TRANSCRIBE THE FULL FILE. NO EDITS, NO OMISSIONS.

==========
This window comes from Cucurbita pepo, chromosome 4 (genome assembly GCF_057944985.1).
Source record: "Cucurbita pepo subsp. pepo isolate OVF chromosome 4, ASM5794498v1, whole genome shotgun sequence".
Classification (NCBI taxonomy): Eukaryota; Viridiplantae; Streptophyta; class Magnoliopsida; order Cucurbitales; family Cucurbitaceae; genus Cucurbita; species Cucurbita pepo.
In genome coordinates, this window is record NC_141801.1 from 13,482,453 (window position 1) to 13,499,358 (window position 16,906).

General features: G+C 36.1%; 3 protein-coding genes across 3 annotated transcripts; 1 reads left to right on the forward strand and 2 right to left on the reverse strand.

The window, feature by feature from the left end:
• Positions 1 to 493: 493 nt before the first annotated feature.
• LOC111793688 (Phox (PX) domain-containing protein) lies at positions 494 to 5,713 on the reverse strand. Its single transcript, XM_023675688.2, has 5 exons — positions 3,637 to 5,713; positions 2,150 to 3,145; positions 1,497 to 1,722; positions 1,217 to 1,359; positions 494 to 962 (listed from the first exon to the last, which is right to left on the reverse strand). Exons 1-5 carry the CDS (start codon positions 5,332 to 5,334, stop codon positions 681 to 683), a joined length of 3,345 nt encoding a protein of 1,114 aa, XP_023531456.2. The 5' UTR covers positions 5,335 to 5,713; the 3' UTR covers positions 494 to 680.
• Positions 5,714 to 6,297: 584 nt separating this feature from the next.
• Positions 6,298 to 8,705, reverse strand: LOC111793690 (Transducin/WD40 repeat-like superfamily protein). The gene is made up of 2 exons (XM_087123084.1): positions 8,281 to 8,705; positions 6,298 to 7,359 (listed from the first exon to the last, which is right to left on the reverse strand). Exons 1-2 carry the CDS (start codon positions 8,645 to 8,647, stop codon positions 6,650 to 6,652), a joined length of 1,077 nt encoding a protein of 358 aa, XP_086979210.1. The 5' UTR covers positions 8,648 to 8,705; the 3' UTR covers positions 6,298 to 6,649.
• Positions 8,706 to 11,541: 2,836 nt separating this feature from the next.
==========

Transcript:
This window comes from Cucurbita pepo, chromosome 4 (genome assembly GCF_057944985.1).
Source record: "Cucurbita pepo subsp. pepo isolate OVF chromosome 4, ASM5794498v1, whole genome shotgun sequence".
Classification (NCBI taxonomy): Eukaryota; Viridiplantae; Streptophyta; class Magnoliopsida; order Cucurbitales; family Cucurbitaceae; genus Cucurbita; species Cucurbita pepo.
In genome coordinates, this window is record NC_141801.1 from 13,482,453 (window position 1) to 13,499,358 (window position 16,906).

General features: G+C 36.1%; 3 protein-coding genes across 3 annotated transcripts; 1 reads left to right on the forward strand and 2 right to left on the reverse strand.

The window, feature by feature from the left end:
• Positions 1 to 493: 493 nt before the first annotated feature.
• LOC111793688 (Phox (PX) domain-containing protein) lies at positions 494 to 5,713 on the reverse strand. Its single transcript, XM_023675688.2, has 5 exons — positions 3,637 to 5,713; positions 2,150 to 3,145; positions 1,497 to 1,722; positions 1,217 to 1,359; positions 494 to 962 (listed from the first exon to the last, which is right to left on the reverse strand). Exons 1-5 carry the CDS (start codon positions 5,332 to 5,334, stop codon positions 681 to 683), a joined length of 3,345 nt encoding a protein of 1,114 aa, XP_023531456.2. The 5' UTR covers positions 5,335 to 5,713; the 3' UTR covers positions 494 to 680.
• Positions 5,714 to 6,297: 584 nt separating this feature from the next.
• Positions 6,298 to 8,705, reverse strand: LOC111793690 (Transducin/WD40 repeat-like superfamily protein). The gene is made up of 2 exons (XM_087123084.1): positions 8,281 to 8,705; positions 6,298 to 7,359 (listed from the first exon to the last, which is right to left on the reverse strand). Exons 1-2 carry the CDS (start codon positions 8,645 to 8,647, stop codon positions 6,650 to 6,652), a joined length of 1,077 nt encoding a protein of 358 aa, XP_086979210.1. The 5' UTR covers positions 8,648 to 8,705; the 3' UTR covers positions 6,298 to 6,649.
• Positions 8,706 to 11,541: 2,836 nt separating this feature from the next.